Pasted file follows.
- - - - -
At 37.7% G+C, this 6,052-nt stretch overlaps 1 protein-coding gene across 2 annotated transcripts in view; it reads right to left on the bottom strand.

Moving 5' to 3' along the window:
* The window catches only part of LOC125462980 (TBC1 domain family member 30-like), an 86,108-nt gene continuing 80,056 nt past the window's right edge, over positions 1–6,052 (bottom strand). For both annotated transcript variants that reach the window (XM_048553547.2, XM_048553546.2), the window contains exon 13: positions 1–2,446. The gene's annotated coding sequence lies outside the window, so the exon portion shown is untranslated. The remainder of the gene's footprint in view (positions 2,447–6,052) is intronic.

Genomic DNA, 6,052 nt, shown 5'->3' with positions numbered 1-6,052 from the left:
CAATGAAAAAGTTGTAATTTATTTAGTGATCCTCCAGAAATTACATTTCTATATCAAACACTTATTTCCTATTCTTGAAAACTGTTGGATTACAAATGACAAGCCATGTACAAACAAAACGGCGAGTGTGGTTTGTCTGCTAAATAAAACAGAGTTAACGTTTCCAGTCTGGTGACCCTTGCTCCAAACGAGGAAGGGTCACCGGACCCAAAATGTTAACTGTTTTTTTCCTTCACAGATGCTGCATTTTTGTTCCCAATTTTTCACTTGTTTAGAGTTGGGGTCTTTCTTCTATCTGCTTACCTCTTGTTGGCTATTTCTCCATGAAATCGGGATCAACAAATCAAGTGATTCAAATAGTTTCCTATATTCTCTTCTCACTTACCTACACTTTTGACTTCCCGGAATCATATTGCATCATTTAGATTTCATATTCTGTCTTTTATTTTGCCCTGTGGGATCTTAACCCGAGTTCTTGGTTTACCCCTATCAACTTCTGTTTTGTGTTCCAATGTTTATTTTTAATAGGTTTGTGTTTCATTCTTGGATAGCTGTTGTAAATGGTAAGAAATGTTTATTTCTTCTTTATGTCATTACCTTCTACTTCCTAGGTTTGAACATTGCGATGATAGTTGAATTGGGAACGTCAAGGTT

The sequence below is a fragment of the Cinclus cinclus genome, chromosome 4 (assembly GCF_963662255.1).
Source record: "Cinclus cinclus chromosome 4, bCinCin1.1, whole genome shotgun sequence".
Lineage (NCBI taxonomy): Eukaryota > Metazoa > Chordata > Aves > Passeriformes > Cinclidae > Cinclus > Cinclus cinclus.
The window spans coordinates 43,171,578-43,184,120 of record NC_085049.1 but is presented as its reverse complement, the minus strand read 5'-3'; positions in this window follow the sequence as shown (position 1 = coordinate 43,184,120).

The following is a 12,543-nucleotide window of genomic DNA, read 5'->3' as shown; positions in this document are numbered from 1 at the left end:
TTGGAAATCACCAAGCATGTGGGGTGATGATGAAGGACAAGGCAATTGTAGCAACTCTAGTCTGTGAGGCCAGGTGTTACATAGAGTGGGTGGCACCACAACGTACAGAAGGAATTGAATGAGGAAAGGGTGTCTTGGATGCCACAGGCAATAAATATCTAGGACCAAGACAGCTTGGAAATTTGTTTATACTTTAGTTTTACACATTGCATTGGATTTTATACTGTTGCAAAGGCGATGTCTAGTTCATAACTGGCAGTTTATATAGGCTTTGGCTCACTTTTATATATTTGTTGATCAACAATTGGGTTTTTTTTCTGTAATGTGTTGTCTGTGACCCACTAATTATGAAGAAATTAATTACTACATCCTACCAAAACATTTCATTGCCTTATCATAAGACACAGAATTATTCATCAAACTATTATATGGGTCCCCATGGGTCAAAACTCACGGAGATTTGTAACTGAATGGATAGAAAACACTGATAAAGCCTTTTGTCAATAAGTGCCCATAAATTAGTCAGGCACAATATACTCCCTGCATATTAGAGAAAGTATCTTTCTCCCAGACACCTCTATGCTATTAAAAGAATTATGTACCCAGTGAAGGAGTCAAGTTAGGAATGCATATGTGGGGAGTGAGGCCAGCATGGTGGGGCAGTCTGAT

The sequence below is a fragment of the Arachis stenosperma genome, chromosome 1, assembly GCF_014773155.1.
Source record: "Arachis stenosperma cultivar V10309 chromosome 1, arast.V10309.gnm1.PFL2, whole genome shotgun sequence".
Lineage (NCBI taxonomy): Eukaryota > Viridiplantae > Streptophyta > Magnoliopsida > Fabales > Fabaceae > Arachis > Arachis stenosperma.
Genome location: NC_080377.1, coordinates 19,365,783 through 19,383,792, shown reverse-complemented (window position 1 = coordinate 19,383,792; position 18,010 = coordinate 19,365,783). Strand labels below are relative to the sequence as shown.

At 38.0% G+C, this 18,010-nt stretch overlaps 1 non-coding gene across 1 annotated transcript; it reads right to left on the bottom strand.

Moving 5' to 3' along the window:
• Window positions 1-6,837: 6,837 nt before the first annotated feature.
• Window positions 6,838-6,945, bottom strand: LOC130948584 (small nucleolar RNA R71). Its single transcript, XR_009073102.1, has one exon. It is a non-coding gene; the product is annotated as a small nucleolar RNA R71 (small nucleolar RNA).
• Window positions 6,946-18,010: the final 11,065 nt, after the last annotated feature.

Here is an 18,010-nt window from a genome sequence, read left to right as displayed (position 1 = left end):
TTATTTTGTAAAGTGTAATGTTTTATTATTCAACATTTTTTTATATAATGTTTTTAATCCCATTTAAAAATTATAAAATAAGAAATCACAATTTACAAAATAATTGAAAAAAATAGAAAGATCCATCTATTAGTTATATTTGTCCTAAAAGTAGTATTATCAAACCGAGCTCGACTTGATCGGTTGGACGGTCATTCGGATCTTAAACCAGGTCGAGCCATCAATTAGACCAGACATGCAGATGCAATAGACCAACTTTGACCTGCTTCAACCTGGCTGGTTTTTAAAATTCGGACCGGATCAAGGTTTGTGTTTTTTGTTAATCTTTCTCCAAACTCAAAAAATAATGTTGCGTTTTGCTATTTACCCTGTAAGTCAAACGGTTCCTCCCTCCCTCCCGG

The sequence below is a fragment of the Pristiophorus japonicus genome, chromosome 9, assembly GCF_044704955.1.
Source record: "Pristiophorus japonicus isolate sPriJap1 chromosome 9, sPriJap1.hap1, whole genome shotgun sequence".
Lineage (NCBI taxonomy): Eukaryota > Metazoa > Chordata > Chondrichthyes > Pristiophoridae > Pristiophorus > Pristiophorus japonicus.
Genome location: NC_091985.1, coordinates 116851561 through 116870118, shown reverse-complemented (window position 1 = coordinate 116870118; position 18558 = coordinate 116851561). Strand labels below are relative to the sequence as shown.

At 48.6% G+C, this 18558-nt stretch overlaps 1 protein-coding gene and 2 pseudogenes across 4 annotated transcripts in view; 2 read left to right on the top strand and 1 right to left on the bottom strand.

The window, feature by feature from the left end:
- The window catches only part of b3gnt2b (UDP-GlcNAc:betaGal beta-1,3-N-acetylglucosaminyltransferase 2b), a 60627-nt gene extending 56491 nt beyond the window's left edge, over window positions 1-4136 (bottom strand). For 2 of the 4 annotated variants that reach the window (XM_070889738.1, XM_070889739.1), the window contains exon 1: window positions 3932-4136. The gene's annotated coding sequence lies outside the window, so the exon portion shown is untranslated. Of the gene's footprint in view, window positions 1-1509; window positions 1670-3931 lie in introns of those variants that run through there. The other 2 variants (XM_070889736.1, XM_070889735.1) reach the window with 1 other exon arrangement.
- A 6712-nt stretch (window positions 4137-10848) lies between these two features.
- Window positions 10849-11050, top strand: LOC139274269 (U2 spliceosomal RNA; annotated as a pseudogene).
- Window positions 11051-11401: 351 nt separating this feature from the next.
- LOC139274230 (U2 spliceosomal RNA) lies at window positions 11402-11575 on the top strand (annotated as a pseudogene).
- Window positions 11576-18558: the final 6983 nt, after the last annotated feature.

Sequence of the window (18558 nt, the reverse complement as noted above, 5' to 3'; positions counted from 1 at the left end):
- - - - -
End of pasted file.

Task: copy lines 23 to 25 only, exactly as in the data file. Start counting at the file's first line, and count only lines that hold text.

The sequence below is a fragment of the Pristiophorus japonicus genome, chromosome 9, assembly GCF_044704955.1.
Source record: "Pristiophorus japonicus isolate sPriJap1 chromosome 9, sPriJap1.hap1, whole genome shotgun sequence".
Lineage (NCBI taxonomy): Eukaryota > Metazoa > Chordata > Chondrichthyes > Pristiophoridae > Pristiophorus > Pristiophorus japonicus.